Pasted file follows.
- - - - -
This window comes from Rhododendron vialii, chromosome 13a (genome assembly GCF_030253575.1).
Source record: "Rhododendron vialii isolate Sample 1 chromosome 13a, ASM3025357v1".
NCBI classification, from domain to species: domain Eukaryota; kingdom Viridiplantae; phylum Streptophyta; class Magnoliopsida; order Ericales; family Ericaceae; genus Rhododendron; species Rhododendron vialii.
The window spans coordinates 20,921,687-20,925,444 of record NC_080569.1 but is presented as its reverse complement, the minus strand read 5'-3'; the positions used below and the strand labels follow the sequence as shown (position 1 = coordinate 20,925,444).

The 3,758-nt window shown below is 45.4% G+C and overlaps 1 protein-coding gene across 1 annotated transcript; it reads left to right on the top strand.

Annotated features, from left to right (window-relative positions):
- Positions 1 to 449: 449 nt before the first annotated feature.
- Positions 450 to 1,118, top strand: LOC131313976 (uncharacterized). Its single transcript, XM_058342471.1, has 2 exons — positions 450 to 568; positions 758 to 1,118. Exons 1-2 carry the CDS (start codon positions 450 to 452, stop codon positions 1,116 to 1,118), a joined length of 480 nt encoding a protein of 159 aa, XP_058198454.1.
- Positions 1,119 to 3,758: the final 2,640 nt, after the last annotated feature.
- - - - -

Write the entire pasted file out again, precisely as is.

This window comes from Rhododendron vialii, chromosome 13a (genome assembly GCF_030253575.1).
Source record: "Rhododendron vialii isolate Sample 1 chromosome 13a, ASM3025357v1".
NCBI classification, from domain to species: domain Eukaryota; kingdom Viridiplantae; phylum Streptophyta; class Magnoliopsida; order Ericales; family Ericaceae; genus Rhododendron; species Rhododendron vialii.
The window spans coordinates 20,921,687-20,925,444 of record NC_080569.1 but is presented as its reverse complement, the minus strand read 5'-3'; the positions used below and the strand labels follow the sequence as shown (position 1 = coordinate 20,925,444).

The 3,758-nt window shown below is 45.4% G+C and overlaps 1 protein-coding gene across 1 annotated transcript; it reads left to right on the top strand.

Annotated features, from left to right (window-relative positions):
- Positions 1 to 449: 449 nt before the first annotated feature.
- Positions 450 to 1,118, top strand: LOC131313976 (uncharacterized). Its single transcript, XM_058342471.1, has 2 exons — positions 450 to 568; positions 758 to 1,118. Exons 1-2 carry the CDS (start codon positions 450 to 452, stop codon positions 1,116 to 1,118), a joined length of 480 nt encoding a protein of 159 aa, XP_058198454.1.
- Positions 1,119 to 3,758: the final 2,640 nt, after the last annotated feature.